My Teacher Toolbox.  My pride and joy.  This is, by far, my favorite thing I have ever owned.  I'm sure you have seem examples of the teacher toolbox all over Pinterest.  I made mine a few years ago and it is the best.  I am never digging for a paper clip or an elastic band or an eraser.  Everything is right at my fingertips!  And it is so organized, not just one big pile of junk.  And it's so pretty!

I hope that I have helped some of you gather new ideas for organizing your classroom.  I know that for me, my day runs so much smoother when I have a classroom that is neat and put-together.  I also know that I am probably in the minority.  I am okay with that.  I don't mind the teasing.

But maybe this is my real secret...
We did the best science experiment this week!  We use the GEMS-NET science kits in our district.  This is not an experiment that I devised on my own.  The kits include lesson plans and all the materials to put the experiments into action.  It's an amazing program!  The amount of materials and length of time required for the lessons can be a little overwhelming, but the students (and I!) love the hands-on activities and really understand the concepts.  Our experiment this week was on density.

We started with a basic whole-class experiment on what density means.  I showed them two water mixtures and dropped a 5g piece in the cup.  One sank and one floated.  Ooohs and aahs all around as they were amazed!  I then explained that one cup contained a large amount of salt mixed in.


Each group of scientists received 4 vials of solution.  Each solution was a different color and contained a different amount of salt.  The students did not know how much salt was in each one.


They used the pipettes to drop the liquid into a straw, one color at a time.  They had to determine which solution was most dense and which one was the least dense by layering them.  They needed to be able to distinctly see each color to successfully answer their question.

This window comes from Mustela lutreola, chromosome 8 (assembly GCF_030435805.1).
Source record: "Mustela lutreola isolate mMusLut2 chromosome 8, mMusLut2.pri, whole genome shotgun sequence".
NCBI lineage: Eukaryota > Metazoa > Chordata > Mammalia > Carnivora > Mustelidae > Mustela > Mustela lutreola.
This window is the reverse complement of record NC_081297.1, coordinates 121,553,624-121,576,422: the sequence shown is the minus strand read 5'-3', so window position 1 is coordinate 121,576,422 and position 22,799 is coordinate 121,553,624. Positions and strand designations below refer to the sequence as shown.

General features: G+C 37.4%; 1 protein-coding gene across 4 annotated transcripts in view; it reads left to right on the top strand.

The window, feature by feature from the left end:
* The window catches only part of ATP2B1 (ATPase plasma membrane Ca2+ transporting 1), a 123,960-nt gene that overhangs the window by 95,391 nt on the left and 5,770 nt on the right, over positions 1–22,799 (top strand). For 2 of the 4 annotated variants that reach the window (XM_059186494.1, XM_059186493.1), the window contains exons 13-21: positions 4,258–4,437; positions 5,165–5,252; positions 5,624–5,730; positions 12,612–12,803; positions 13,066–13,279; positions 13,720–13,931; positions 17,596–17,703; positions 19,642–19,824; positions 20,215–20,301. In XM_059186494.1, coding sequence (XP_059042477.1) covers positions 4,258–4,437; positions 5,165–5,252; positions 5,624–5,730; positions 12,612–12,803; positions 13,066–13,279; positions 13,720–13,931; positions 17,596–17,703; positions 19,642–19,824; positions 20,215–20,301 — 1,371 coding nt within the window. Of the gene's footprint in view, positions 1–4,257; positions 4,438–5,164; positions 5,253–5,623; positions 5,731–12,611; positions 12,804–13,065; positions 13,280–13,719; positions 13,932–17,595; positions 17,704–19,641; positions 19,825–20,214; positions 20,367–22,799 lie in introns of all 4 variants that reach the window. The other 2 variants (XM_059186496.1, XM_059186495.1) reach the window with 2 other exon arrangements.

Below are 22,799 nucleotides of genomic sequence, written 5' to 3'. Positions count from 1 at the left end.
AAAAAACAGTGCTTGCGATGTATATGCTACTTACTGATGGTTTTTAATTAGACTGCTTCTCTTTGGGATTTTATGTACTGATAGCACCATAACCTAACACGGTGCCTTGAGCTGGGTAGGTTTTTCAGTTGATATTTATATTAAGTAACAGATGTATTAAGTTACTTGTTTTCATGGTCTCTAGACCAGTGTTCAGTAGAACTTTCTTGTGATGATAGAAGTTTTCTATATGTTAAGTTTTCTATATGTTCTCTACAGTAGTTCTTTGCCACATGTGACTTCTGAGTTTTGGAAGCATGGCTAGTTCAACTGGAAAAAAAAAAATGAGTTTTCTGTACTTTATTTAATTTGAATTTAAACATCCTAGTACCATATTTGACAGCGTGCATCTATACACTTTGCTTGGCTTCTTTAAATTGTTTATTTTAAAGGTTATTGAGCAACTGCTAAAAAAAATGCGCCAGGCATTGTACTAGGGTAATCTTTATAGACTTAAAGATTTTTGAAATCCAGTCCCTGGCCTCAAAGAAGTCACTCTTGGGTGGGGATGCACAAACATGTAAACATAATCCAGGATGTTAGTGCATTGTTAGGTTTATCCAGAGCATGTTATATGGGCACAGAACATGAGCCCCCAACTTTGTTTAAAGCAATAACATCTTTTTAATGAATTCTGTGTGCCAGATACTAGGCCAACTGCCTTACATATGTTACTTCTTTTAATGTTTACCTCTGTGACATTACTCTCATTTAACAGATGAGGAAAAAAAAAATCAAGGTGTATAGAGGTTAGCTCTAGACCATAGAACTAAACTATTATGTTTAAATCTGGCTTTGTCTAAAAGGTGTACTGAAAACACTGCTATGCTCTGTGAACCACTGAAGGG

We ran into the issue of air bubbles...

Getting close! 

 I didn't get a picture of a group's final results, but they all figured it out!  Here are my pretty awesome science diagrams on the board.  We figured out that the order of the colors was: blue, yellow, green and red on top.  We then determined that since the blue solution was the most dense, it was also the most concentrated.  The red solution was the least dense, so it was also the least concentrated (it had no salt at all in it).


I also have two winners for my giveaways!  The winner of the Target gift card is Jeanette and the winner of the TpT gift card is Emily!  Thank you to all for participating and check your emails ladies!

Happy Thursday!  I'm throwing it back to last October by request.  At the beginning of the month, I blogged about how I am using Dialogue Journals in fifth grade.  I had a few readers ask about using these types of journals in the younger grades.  I definitely used them in second grade, so here is what they looked like!



Reader's Notebooks: